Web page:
Rivers are a dominant motif in my personal journey, so it’s no wonder I woke up Wednesday morning with them on my mind. In fact, of all my contemplations, rivers are probably my most frequent.
So what’s the big deal?
I wasn’t sure at first, until I stopped thinking about the purpose of these rising thoughts and simply let them happen. That’s often our first mistake throughout daily life: over-thinking situations and circumstances.
“Great, a flat tire. My whole day is screwed up now.”
“Why did uncle Joe die in that car wreck instead of that drunk? He was such a good person.”
“I’ve worked here 12 years and that newbie gets the promotion instead of me? It’s not fair…”
“Why won’t God let us have a baby we’d love and care for when all these cracked out mothers who don’t care have them all the time?“
Sound familiar? I’ve had plenty of chances to over-think my situation in the past year, and each time I did, it got me nowhere. And that’s what the subject of rivers taught me.
Think about rivers, take a look at a few photos–or better yet–go visit one. There are a few things most rivers have in common that speak volumes about our personal and/or spiritual lives.
1) Rivers do not strive to be. They simply are.
All over the world, rivers behave exactly the same without any coordination, will, or effort. Rivers are mighty, yet they do not try to be mighty. Rivers cut through miles of rock, yet their substance (water) is soft and patient. Rivers always seek the lowest topography, so while they nourish life itself, they are supremely humble.
In the Taoist scripture, the Tao Te Ching, it says:
“The highest good is like water.
Water easily benefits all things without struggle.
Yet it abides in places that men hate.
Therefore it is like the Tao.”
–Tao Te Ching, Chapter 8
Lesson: Stop trying to be who you are, and simply be. Stop trying to be who/what you aren’t and accept yourself. Do not struggle with life, flow with it.
2) Most rivers flow into a greater body of water.
The mighty Nile River in Africa flows north and spills into the Mediterranean Sea. The Amazon in Brazil pours into the Atlantic ocean. My local river and source of much of my inspiration, is but a large creek which later joins with a river that eventually flows into the Atlantic.
Rivers seek out their source without will or struggle and in most cases, find that source.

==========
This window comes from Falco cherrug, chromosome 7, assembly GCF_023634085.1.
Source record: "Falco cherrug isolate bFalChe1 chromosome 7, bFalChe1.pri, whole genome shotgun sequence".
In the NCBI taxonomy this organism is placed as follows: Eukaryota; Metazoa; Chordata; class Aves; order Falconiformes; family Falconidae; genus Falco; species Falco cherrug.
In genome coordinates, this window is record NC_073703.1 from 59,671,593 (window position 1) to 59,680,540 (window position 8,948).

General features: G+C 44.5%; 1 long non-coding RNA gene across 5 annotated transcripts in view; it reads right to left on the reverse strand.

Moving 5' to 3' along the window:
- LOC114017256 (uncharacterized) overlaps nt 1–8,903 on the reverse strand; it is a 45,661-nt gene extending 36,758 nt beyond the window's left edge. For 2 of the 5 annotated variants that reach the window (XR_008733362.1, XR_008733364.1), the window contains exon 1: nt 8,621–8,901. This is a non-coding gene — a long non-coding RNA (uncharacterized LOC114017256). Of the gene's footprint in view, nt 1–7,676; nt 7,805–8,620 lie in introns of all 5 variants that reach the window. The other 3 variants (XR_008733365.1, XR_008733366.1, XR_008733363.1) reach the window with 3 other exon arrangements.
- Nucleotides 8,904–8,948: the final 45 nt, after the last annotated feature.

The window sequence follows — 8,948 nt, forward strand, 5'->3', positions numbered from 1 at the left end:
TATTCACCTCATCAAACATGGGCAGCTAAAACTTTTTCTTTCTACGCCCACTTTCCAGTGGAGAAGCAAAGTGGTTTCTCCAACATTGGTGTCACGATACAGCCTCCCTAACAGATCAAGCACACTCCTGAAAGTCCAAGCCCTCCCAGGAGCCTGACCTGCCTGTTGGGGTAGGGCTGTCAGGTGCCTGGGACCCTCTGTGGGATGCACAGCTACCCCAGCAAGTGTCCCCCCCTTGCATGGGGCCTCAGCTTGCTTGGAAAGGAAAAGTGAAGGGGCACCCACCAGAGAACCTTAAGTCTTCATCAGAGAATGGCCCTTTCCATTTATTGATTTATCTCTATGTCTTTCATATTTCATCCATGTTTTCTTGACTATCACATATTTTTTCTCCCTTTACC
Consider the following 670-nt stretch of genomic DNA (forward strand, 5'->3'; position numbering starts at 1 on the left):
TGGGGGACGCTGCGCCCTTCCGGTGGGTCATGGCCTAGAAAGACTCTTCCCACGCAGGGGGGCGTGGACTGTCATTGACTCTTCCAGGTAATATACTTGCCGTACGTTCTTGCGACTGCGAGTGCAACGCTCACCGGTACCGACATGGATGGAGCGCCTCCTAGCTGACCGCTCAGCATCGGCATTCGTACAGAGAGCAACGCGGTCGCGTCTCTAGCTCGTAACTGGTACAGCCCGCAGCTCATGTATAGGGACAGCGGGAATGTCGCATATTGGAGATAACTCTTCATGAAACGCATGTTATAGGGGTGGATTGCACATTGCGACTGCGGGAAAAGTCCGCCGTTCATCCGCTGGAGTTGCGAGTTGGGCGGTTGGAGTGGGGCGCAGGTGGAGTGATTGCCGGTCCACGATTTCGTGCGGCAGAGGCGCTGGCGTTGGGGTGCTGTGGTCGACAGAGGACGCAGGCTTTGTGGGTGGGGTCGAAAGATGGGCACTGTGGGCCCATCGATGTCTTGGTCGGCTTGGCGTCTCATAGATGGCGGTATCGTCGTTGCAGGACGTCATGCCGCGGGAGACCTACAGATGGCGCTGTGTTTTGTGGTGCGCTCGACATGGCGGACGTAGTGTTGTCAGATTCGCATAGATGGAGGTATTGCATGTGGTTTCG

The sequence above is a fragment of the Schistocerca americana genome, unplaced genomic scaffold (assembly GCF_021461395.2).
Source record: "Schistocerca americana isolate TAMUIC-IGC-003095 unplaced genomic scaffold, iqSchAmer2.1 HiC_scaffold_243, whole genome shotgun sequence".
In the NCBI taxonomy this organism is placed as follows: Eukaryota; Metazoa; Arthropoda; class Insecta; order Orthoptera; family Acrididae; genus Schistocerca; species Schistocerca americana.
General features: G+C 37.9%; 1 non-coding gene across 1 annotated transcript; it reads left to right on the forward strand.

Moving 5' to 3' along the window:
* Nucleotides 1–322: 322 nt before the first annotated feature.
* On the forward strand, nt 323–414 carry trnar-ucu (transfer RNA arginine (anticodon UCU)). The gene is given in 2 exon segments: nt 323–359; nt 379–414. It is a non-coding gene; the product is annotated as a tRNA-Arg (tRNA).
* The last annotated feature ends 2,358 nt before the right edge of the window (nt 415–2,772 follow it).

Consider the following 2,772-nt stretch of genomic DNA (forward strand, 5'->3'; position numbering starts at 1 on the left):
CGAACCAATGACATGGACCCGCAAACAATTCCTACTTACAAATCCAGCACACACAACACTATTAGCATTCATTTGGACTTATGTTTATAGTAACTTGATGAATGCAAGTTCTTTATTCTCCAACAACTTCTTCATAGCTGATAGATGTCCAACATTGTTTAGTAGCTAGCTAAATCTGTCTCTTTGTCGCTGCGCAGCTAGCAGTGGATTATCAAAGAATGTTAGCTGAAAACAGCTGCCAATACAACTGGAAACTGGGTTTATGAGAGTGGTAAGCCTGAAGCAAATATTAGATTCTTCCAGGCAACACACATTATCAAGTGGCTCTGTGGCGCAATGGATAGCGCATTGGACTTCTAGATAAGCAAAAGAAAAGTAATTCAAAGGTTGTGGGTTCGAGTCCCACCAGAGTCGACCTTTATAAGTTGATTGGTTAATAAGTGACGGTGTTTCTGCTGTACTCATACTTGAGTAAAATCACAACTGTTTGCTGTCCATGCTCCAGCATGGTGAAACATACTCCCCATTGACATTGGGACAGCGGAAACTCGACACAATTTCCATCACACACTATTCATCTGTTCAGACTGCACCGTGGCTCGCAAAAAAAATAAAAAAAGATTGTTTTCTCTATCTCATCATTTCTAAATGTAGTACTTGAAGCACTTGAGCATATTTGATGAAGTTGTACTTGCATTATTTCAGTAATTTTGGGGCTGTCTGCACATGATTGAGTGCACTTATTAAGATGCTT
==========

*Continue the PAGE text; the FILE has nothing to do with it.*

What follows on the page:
How is it that rivers do this perfectly without a mind or desire, and yet we often spend our entire lives missing the trip altogether? Many of our religious and philosophical writings describe a journey to the “Source” or becoming one with the divine. In the Bible, Jesus speaks of himself as the “true vine” and that the church are his branches. To go further, even Jesus’ journey is like a river that eventually flows toward the god whom he calls “Father.”
Lesson: Many of us recognize a source of our spirituality, yet we struggle to get there. What can you learn from the natural flow of a river that finds its source without even thinking? Stop thinking so much and simply flow!
3) Rivers are humble yet life-affirming.
Take a look at some of our greatest religious leaders and philosophers. What’s one thing most have in common.
As the Tao Te Ching showed us, rivers occupy the lowest space, but fulfill one of the highest goals: sustaining life. Rivers do not seek out life, but life travels for miles, starts wars over rivers.
Jesus was born a lowly peasant, yet billions have proclaimed him as God and king. Muhammad was a simple merchant who never wanted to be a prophet, and yet Islam rapidly spread throughout the world. Baha’u’llah spent most of his adult life in prison for his teachings, yet people flocked from all over to hear/read his words. Lord Krishna was nothing more than a humble chariot driver, yet revealed himself as the very life and scaffolding of the universe.
The list goes on. Like a river, these folks and many like them attract the hearts and minds of people simply because they humbled themselves and accepted who they were. Lord Krishna’s name is often translated as “the attractive one.” Emmanuel, the name the angel Gabriel gave to Jesus means “God with us.” These people, through humbly embracing their true reality, became like gravity.
We may not always see ourselves clearly at first. Father John, the pastor of my local Catholic church in his homily Wednesday described our personal journey as if we’d taken a old school Polaroid. It takes a while to develop, but with patience, over time you get a clear picture.
How can you become more like a river today? Will you thrash and struggle and try to over-think, over-define your life, or will you slip into the flow of who you naturally are?